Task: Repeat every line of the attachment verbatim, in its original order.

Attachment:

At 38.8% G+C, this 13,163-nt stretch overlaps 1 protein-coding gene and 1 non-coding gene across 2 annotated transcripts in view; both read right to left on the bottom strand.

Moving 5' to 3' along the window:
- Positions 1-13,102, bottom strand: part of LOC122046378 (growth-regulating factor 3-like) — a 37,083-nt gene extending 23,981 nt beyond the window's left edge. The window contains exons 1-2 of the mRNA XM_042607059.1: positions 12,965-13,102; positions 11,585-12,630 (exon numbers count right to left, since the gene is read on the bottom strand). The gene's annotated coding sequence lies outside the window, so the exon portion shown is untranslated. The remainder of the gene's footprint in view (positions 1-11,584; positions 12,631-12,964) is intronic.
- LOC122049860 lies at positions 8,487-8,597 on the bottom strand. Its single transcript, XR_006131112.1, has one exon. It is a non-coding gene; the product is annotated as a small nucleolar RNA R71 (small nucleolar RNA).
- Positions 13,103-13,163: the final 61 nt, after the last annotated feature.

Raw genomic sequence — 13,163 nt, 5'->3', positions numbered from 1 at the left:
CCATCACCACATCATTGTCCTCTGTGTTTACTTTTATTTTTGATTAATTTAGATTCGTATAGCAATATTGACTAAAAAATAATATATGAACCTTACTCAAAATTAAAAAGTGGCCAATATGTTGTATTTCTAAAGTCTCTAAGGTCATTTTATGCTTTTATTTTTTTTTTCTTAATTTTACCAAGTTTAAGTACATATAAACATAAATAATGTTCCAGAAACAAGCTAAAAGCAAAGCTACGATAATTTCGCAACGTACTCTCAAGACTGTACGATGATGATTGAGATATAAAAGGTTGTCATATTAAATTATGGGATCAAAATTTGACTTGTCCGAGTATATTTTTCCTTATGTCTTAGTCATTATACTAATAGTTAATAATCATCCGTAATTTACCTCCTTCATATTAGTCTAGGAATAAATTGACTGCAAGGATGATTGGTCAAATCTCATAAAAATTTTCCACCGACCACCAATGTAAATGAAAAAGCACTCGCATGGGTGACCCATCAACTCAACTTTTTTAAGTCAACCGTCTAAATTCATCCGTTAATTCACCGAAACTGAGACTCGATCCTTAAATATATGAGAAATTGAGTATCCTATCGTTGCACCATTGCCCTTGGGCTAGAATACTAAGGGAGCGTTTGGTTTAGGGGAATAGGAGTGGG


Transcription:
At 38.8% G+C, this 13,163-nt stretch overlaps 1 protein-coding gene and 1 non-coding gene across 2 annotated transcripts in view; both read right to left on the bottom strand.

Moving 5' to 3' along the window:
- Positions 1-13,102, bottom strand: part of LOC122046378 (growth-regulating factor 3-like) — a 37,083-nt gene extending 23,981 nt beyond the window's left edge. The window contains exons 1-2 of the mRNA XM_042607059.1: positions 12,965-13,102; positions 11,585-12,630 (exon numbers count right to left, since the gene is read on the bottom strand). The gene's annotated coding sequence lies outside the window, so the exon portion shown is untranslated. The remainder of the gene's footprint in view (positions 1-11,584; positions 12,631-12,964) is intronic.
- LOC122049860 lies at positions 8,487-8,597 on the bottom strand. Its single transcript, XR_006131112.1, has one exon. It is a non-coding gene; the product is annotated as a small nucleolar RNA R71 (small nucleolar RNA).
- Positions 13,103-13,163: the final 61 nt, after the last annotated feature.

Raw genomic sequence — 13,163 nt, 5'->3', positions numbered from 1 at the left:
CCATCACCACATCATTGTCCTCTGTGTTTACTTTTATTTTTGATTAATTTAGATTCGTATAGCAATATTGACTAAAAAATAATATATGAACCTTACTCAAAATTAAAAAGTGGCCAATATGTTGTATTTCTAAAGTCTCTAAGGTCATTTTATGCTTTTATTTTTTTTTTCTTAATTTTACCAAGTTTAAGTACATATAAACATAAATAATGTTCCAGAAACAAGCTAAAAGCAAAGCTACGATAATTTCGCAACGTACTCTCAAGACTGTACGATGATGATTGAGATATAAAAGGTTGTCATATTAAATTATGGGATCAAAATTTGACTTGTCCGAGTATATTTTTCCTTATGTCTTAGTCATTATACTAATAGTTAATAATCATCCGTAATTTACCTCCTTCATATTAGTCTAGGAATAAATTGACTGCAAGGATGATTGGTCAAATCTCATAAAAATTTTCCACCGACCACCAATGTAAATGAAAAAGCACTCGCATGGGTGACCCATCAACTCAACTTTTTTAAGTCAACCGTCTAAATTCATCCGTTAATTCACCGAAACTGAGACTCGATCCTTAAATATATGAGAAATTGAGTATCCTATCGTTGCACCATTGCCCTTGGGCTAGAATACTAAGGGAGCGTTTGGTTTAGGGGAATAGGAGTGGG